Tuesday, 25. March 2008
The Obakemono Project
This squat creature, with his grotesque, potato-like head and straw-coat covered body is said to live on a certain mountain pass in Kumamoto prefecture.
Apparently one evening an old woman was walking along this road with her grandson, when she turned to the boy and said, "A long time ago, a youkai called Aburasumashi lived here." But speak of the devil, no sooner had she said this than the very same little goblin ambled out of the undergrowth and informed the pair that he was still there!
The abura in this spectre's name means oil, and the sumashi refers to his unchanging facial expression, which always looks prim and unruffled. Aburasumashi and many other obake are said to be the transformed spirits of those who stole lamp oil, which in the days before electricity was a very valuable substance. Perhaps spirits are also drawn to oil because of their association with strange fires, and maybe they too need fuel to burn.
also known as: Bai Ze
The Hakutaku or Bai Ze (as he is known in China) appears as a bovine creature with nine eyes and six horns, placed in sets of three and two on both his flanks and his man-like face.
| A wise and holy animal, known for his capacity for human speech, the Bai Ze made his most famous appearance to Huang Di, the Yellow Emperor of China, who found him on top of a mountain near the Eastern Sea. To this man the beast dictated the characteristics and abilities of all the 11,520 types of demons, monsters, shapeshifters, and peculiar spirits in the world. Huang Di published his drawings and writings based on this encounter in a fascinating tome, the "Bai Ze Guide", but alas the book is thought to no longer exist. |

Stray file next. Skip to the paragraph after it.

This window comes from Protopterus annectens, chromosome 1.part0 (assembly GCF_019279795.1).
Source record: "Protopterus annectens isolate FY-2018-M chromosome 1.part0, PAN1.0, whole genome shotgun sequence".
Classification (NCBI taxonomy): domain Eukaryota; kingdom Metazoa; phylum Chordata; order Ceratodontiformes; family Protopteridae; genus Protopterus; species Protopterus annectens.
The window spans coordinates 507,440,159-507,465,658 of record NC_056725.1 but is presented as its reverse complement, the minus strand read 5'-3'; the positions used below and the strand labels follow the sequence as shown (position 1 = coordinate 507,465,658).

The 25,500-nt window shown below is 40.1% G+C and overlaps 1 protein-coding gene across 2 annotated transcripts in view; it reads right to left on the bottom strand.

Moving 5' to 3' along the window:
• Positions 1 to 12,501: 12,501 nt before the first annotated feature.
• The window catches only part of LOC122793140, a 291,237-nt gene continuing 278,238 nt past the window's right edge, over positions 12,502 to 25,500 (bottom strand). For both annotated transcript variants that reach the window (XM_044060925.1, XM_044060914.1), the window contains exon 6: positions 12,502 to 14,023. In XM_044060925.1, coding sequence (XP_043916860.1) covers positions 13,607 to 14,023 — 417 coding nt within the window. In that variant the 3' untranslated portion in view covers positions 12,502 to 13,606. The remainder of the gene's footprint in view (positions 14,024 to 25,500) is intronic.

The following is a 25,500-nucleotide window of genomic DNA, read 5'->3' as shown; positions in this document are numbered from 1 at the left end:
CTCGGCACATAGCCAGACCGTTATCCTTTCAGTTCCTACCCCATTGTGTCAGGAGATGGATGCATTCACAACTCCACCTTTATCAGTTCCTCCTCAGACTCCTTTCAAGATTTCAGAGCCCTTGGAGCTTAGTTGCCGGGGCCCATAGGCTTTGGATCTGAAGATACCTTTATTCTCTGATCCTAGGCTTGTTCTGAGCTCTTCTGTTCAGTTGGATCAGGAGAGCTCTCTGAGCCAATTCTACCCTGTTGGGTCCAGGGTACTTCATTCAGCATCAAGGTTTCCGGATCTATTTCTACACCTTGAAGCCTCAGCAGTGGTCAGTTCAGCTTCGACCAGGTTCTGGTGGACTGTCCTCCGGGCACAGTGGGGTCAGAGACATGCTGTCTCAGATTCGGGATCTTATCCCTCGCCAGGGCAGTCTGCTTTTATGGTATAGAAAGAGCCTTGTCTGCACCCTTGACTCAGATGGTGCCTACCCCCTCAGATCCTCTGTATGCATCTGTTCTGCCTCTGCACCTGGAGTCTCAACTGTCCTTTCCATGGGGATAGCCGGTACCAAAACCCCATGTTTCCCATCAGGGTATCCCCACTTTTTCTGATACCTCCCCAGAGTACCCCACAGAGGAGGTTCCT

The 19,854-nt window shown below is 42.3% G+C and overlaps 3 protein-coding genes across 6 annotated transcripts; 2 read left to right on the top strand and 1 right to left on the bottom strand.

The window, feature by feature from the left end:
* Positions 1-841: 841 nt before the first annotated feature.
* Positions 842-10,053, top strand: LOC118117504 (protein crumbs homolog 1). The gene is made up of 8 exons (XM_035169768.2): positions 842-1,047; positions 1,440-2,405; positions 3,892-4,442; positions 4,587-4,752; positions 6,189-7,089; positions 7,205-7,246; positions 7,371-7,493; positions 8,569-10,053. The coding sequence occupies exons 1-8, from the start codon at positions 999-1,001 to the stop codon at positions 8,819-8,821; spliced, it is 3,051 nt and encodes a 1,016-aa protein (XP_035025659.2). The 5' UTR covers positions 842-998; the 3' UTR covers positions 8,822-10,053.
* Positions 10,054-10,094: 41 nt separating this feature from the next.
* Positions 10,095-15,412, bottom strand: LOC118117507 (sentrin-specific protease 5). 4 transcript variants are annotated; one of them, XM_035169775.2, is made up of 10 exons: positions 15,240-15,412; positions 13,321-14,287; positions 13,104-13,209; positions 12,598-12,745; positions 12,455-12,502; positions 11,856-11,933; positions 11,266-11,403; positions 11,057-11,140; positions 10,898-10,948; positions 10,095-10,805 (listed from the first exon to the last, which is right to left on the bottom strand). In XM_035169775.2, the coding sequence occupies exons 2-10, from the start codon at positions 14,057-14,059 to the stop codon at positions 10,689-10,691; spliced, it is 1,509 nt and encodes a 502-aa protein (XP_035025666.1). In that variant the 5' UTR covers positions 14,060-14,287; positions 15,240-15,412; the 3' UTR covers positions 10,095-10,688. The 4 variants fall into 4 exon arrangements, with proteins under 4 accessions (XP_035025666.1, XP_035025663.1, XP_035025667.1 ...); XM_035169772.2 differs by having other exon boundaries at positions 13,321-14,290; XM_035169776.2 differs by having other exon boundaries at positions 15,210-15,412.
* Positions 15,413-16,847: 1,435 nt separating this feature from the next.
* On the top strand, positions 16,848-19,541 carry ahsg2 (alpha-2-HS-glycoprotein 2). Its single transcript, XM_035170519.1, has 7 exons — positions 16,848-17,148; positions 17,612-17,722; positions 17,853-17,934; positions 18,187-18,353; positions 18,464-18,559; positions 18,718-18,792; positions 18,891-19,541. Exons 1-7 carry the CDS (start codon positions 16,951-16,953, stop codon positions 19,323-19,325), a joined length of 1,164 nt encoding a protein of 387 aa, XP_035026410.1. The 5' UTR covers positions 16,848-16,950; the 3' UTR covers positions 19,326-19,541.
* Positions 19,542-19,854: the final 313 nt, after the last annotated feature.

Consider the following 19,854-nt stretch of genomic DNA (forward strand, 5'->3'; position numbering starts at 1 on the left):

In Japan Hakutaku is said to ward off calamity and disease, and his image is used as a charm and deified at temples.
Yōkai, or youkai, also known as obake or bakemono, are the folk monsters of Japan. They constitute a hundreds-strong menagerie of bizarre and varied creatures. They are magical, nebulous beings that exist in some strange state halfway between spirit and flesh, and are often the physical manifestations of extreme mental states, or the monstrous alteration of some ordinary object, animal, or person. They are just as varied in temperament as they are in form, and range from strange but personable goblins, to harmless pranksters that love scaring people, to dangerous ghouls that feast on human flesh
For some people, nothing in life is worse than being laughed at, and for them the kerakeraonna must be the most terrifying youkai of all. Usually her victims hear her cackling first, before they wheel around, startled, only to meet the apparition of an enormous woman looming in the distance, her derisive laughter filling the whole sky. When they try to run, the haunting sound follows them everywhere they go.
The Obakemono Project
The Gaijin's Guide to the Fantastic Folk Monsters of Japan.
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